a committee of the New York State Ornithological Association
of New York Rarities
by Angus Wilson, Photographs by Andy Guthrie
Late in the afternoon on Sunday 31st January 1999,
Andy Guthrie and I discovered an adult Black-tailed
Gull (Larus crassirostris) roosting in a flock
of Ring-billed Gulls (Larus delawarensis) near Parking Field
#6 at Jones Beach on the south shore of Long Island, New York.
To the best of our knowledge, this represents the first state record
of this asiatic species.
Figure 1. We
first spotted the bird as it stood with a group of roosting Ring-billed
Gulls on the sand separating the parking field from the ocean.
Although resembling a Lesser Black-backed Gull, the bird appeared
only slightly larger than the surrounding Ring-billed Gulls.
Figure 2. The
deep red orbital ring and bright yellow iris are clearly
visible. The bill was yellow with a broad subterminal band
crossing both mandibles. The bill was tipped with red and
on the lower mandible there was a patch of red (gonyl spot)
on the distal side of the black band. In life, the mantle
was a uniform slate gray (lighter than in these photos) and
without any hint of brown. Five white primary tips were visible
on the folded wings. On the standing bird we counted three
primary tips (P8-P10) beyond the end of the tail, with the
next primary tip (P7) parallel with the tail tip. One additional
primary (P6) carried a white tip. The white tips appeared
larger and more striking in life than they do here.
Figure 3. Taking
flight. The bold white rump (uppertail coverts) contrasted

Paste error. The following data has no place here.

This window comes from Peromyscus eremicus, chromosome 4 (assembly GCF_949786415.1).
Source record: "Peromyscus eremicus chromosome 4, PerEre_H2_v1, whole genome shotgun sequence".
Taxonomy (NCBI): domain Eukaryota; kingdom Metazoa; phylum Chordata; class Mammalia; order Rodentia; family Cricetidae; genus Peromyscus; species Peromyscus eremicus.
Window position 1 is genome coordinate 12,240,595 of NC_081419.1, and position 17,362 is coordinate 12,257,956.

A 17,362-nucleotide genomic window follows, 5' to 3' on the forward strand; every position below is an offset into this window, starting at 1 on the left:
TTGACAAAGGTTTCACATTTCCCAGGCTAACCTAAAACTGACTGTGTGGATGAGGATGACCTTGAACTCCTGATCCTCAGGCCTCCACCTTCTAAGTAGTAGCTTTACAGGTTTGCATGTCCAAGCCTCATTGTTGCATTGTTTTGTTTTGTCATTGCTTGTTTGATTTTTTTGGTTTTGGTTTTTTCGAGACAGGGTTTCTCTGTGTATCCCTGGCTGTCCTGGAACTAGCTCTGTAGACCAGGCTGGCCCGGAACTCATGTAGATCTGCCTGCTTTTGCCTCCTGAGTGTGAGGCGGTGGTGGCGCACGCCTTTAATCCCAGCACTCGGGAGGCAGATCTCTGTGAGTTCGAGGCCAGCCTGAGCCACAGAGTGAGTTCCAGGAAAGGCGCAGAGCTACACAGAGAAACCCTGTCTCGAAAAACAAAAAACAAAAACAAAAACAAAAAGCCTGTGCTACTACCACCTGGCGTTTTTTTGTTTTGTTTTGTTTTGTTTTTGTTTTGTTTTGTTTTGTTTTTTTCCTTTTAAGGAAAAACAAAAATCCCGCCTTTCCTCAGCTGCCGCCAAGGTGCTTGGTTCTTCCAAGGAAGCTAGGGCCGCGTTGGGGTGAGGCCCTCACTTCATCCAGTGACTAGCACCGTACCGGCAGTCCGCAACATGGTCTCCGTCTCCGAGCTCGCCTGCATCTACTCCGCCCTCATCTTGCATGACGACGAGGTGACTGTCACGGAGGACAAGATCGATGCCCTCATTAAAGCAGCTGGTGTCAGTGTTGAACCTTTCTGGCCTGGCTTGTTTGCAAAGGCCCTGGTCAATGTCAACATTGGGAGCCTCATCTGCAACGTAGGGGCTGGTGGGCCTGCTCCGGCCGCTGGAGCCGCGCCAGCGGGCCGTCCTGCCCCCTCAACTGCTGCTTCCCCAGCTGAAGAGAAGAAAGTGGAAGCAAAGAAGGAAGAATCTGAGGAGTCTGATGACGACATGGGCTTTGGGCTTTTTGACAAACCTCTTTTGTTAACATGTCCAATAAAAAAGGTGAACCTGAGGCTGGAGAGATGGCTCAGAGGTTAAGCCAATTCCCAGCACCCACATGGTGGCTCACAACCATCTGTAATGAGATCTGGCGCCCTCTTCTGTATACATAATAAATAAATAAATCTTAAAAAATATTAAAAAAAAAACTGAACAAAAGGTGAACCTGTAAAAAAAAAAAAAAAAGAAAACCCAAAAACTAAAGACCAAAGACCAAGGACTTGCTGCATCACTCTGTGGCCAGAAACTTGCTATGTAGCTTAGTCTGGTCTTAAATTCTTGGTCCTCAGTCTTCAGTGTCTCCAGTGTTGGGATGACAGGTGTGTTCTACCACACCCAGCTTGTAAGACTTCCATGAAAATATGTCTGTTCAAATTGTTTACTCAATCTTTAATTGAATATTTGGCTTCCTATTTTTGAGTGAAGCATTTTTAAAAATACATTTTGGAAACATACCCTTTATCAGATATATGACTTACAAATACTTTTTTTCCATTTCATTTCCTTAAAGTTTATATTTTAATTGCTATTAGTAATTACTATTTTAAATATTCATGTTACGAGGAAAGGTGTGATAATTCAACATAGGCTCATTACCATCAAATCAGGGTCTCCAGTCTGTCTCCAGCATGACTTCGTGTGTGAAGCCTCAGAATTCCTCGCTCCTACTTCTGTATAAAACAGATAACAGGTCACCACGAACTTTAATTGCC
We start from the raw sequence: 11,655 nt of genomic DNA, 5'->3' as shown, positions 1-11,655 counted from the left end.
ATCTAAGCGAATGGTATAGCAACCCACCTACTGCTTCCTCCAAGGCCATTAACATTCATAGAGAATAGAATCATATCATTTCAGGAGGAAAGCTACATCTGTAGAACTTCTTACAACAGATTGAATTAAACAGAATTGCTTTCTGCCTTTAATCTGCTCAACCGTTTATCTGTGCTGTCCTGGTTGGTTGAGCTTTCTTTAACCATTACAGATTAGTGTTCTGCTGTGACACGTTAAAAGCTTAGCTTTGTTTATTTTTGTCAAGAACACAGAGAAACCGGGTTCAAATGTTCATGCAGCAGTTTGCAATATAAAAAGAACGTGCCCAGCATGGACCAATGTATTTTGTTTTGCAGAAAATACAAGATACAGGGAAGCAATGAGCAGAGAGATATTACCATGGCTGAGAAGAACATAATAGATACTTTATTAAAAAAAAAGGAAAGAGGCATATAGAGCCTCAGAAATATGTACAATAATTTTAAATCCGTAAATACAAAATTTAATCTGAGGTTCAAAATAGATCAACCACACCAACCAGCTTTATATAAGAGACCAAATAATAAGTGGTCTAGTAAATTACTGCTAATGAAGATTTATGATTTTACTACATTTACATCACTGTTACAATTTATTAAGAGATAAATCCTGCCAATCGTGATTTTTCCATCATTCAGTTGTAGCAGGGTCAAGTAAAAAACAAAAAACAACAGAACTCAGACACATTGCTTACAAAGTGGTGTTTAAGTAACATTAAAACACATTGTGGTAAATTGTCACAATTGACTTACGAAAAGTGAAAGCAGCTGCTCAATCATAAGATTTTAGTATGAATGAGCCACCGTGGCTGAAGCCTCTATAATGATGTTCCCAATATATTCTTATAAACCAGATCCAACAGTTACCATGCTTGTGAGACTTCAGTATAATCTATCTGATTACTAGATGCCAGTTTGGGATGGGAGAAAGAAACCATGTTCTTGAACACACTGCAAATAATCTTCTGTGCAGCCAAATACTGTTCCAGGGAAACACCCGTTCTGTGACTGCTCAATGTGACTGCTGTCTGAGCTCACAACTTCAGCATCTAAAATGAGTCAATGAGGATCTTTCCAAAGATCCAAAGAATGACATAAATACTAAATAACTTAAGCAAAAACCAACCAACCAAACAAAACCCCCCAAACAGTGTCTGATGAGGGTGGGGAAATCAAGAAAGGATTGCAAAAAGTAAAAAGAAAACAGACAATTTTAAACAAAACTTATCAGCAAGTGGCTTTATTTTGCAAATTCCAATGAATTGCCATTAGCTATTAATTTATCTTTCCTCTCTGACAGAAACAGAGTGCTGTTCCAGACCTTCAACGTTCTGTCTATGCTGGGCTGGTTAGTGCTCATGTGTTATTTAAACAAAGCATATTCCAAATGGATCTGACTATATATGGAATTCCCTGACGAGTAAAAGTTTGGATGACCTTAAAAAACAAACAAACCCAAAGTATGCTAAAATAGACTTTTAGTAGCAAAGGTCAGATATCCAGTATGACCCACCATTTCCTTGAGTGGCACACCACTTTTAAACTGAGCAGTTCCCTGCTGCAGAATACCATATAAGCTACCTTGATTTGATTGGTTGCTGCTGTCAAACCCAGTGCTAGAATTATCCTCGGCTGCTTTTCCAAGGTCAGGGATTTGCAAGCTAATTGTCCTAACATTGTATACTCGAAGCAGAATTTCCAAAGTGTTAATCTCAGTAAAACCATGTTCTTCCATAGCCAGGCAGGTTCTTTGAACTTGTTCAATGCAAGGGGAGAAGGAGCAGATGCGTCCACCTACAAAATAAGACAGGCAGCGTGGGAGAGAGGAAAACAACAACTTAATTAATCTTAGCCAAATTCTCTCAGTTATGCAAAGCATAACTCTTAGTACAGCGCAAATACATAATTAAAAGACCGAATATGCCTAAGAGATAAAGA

dramatically with the broad black subterminal band on the
tail. This immaculate black band was approximately one bill
length deep and stretched across all of the tail feathers
except the outermost which appeared all white. The white
terminal band was perhaps one third to one quarter the width
of the black subterminal band. The yellow legs are clearly
visible here. Note also the neat white trailing edge to the
secondaries and inner primaries.
Figure 4. More detail
of the tail. Notice how the black of the subterminal tail
band extends along the outer webs of the tail feathers towards
their base. The prominent white primary tips and the obvious
contrast between the black outer primaries and gray inner
primaries/secondaries/mantle are not evident in this exposure.
Figure 5. Closer view
of the standing bird showing the diagnostic bill pattern,
yellow iris, red orbital ring, yellow legs, subterminal black
tail band and white primary tips.
raised showing the dull gray undersides.
Figure 7. Detail
of the subterminal black tail band as the standing bird
raises its wings.
Figure 8. More
detail of the tail. This time we can see the undersides
of the tail feathers.
Exciting images of a 3rd basic Black-tailed Gull from Texas can
be found here: